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Virtually flat and surrounded by warm seas and partly sheltered from monsoons and strong trade winds, Olango Island is one of seven known flyways in the world for migratory birds.
A haven for birds migrating from Siberia, Northern China, and Japan, the birds flock to the 920-hectare Olango Island Wildlife Sanctuary each year seeking refuge from the harsh winter climate of the northern countries.
The island's mangroves and its offshore corals are home to scores of various marine species, which the birds feed on.
The birds can be seen from September to November, when they stop over to rest and refuel on their way to Australia, and also from February to April, on their way back to their main habitats.
The park admin office provides information on which types of birds are currently on the island, and which times they feed. The birds usually come out to feed before 8 am and around 2 pm, so it would be wise to plan your visit accordingly.
Updated Jan 28, 2010
Address: Santa Rosa, Olango Island
If you get tired of relaxing... You can take a trip to the bird sanctuary.
Olango Island supports the largest concentration of migratory birds found so far in the country. Migration starts from the breeding places of birds in Siberia, Northern China and Japan. Anticipating the scarcity of food and winter cold, these birds fly as far as Australia and New Zealand from late July until late November. This is usually referred to as the Southward Migration. By late February until May, these birds return to their breeding grounds in the reverse Northward Migration.
Based on data gathered so far, the birds use Olango as a major refueling station as well as a wintering ground. At Olango, the birds can replenish their fat reserves by feeding on rich supply of invertebrates in the intertidal mudflats. These fat reserves must fuel the birds on the next lap of their journey which may cover from 3,000 to 15,000 km. of non-stop flight. Land area - 1,022.6228 has.
Remember to bring sunscreen, cause this place feels like a desert!
Updated Jun 4, 2006
The only way to get to Olango is by boat, usually from the public town pier at Punta Engaño at the southern edge of Lapu-Lapu City in Mactan Island.
This is perhaps the easiest and cheapest way, and perhaps even the safest, as there is a small port authority office, which I presume checks the sea worthiness of the boats.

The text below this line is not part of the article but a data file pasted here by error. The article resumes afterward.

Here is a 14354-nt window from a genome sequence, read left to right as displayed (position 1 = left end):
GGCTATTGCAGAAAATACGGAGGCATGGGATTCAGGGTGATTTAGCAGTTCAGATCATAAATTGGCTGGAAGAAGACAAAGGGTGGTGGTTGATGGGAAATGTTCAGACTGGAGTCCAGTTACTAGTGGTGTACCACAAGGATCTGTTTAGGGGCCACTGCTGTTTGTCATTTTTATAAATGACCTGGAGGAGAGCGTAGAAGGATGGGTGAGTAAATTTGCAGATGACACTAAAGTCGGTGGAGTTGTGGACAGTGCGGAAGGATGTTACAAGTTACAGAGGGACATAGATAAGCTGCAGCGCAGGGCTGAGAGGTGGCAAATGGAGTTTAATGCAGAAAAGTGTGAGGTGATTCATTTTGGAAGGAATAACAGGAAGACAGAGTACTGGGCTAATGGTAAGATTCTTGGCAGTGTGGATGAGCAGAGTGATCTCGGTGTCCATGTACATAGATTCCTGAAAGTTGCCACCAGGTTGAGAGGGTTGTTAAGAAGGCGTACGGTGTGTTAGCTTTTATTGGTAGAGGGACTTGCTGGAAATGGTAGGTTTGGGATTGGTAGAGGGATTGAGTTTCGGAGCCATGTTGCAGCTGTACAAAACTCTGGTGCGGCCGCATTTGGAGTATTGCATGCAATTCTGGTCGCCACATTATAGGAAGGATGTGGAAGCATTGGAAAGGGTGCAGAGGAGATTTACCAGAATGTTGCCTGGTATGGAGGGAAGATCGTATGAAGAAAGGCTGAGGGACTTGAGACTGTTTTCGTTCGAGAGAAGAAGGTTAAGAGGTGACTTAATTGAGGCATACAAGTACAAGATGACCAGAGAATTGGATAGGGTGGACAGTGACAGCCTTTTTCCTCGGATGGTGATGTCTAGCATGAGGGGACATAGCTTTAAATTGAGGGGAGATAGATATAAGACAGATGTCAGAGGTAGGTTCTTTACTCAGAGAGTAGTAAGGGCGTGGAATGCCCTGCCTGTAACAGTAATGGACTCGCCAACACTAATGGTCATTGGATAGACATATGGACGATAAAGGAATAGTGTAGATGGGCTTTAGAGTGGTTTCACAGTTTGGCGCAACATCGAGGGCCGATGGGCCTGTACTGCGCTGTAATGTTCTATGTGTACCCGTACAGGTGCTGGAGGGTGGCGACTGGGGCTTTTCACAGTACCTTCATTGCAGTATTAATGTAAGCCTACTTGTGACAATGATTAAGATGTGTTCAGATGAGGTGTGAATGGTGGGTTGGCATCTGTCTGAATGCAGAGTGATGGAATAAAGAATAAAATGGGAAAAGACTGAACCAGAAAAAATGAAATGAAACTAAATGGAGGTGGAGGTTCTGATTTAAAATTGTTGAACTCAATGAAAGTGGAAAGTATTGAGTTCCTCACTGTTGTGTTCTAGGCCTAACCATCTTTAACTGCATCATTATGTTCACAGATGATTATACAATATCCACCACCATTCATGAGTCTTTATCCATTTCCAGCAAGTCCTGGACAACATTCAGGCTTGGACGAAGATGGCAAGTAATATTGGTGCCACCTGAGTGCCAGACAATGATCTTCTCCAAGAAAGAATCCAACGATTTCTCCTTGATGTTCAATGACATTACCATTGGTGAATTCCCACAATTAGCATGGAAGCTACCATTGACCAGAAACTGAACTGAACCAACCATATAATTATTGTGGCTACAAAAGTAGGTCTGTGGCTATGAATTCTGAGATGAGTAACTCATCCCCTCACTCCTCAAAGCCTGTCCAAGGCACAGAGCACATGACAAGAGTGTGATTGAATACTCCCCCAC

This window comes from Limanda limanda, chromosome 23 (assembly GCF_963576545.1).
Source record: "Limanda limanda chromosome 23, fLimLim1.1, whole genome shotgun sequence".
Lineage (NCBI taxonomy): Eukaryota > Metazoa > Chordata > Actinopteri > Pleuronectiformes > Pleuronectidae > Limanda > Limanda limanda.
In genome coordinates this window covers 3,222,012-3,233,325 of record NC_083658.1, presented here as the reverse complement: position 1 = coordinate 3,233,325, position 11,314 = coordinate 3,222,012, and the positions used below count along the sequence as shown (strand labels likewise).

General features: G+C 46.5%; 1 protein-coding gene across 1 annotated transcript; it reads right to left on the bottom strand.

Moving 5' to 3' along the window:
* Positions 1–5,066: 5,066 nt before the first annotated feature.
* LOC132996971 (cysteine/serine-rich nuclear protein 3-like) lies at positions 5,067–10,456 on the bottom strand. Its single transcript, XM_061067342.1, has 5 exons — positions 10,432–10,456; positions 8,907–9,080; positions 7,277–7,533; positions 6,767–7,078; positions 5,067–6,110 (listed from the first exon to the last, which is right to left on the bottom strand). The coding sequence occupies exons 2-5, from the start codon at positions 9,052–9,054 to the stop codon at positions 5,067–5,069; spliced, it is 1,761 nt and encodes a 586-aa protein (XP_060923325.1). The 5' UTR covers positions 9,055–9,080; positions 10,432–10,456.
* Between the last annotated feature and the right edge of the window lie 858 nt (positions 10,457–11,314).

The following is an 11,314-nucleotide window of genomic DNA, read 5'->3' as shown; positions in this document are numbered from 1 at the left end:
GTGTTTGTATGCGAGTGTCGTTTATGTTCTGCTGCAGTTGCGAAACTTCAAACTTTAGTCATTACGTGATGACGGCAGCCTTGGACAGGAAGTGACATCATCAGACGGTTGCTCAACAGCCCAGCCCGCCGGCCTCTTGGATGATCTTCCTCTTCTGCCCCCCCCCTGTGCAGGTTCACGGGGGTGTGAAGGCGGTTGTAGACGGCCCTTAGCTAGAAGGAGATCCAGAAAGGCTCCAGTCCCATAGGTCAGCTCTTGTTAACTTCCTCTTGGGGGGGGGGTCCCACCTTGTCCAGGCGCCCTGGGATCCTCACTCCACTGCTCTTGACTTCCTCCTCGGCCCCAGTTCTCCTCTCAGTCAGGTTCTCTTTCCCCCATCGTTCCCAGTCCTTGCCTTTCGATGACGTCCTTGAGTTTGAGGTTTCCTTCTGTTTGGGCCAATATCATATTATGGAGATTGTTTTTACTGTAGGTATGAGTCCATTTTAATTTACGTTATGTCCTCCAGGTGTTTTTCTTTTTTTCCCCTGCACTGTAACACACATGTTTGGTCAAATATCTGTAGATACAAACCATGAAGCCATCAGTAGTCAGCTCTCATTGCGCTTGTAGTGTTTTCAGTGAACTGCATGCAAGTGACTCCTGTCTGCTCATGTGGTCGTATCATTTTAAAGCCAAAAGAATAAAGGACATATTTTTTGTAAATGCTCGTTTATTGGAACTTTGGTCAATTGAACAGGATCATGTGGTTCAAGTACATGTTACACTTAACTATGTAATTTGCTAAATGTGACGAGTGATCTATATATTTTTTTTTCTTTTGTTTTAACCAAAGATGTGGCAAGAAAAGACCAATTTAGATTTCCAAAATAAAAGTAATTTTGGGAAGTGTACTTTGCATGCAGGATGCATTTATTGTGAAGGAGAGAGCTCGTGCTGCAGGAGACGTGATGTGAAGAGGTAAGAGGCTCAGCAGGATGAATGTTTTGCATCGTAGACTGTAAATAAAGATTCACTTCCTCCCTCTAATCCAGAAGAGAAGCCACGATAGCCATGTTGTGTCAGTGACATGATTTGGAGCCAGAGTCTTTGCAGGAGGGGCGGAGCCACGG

Price is Php 15 one way, plus Php 2 for the terminal fee. This in my mind is the best option, if you don't mind riding with strangers. :)
The boats at the public pier leave every hour or so, but if you are in a hurry, there are several options, like hiring a private motor banca to get you to and from the island. That is a lot more expensive, though, with prices ranging from Php 1,000 to Php 1,500 (depends on how long you hire the boat) for a max of 15 persons.
There are several ways to reach the Mactan pier from Cebu City, but I hired a cab for the whole day, so I can't say much about the other options. But basically, from Cebu City, one has to pass by Mandaue City and cross one of the bridges to get to Lapu-Lapu City on Mactan Island, and from there proceed via the main road to Punta Engaño until you reach the area where the Hilton Cebu Resort & Spa is located, then take the access road beside the Hilton that winds down to the pier.
Boat travel time from the Mactan pier takes about 20 minutes to reach the port of Olango in Barrio Santa Rosa, which is still several kilometers away from the Wildlife Sanctuary.
From the Santa Rosa wharf, trikes are available to take you to and from the sanctuary. Prices vary, so haggle for the best bargain. Since I was just traveling with my cab driver, the trike driver agreed to take us both round trip for Php 150.
The trikes normally just drop you off at the sanctuary gate (about 15 minutes from the pier), so you have to decide how long you intend to stay at the sanctuary and arrange when the trike should come back for you after.
Near the gate is the park admin office, where you register and pay Php 20 entrance fee per person. Finally, the viewing deck is about a five-minute hike over a short forested trail, then onto a pathway made of stone blocks over the mangrove area. If you're lucky, the tide is low and you won't have to get your feet wet. :)
NOTE: Make sure to arrange for your trike ride back, and pay AFTER getting back to the pier. Publicly available trikes rarely pass by the sanctuary, and the wharf is a long hike back, so just make sure someone picks you up.
Updated Jan 28, 2010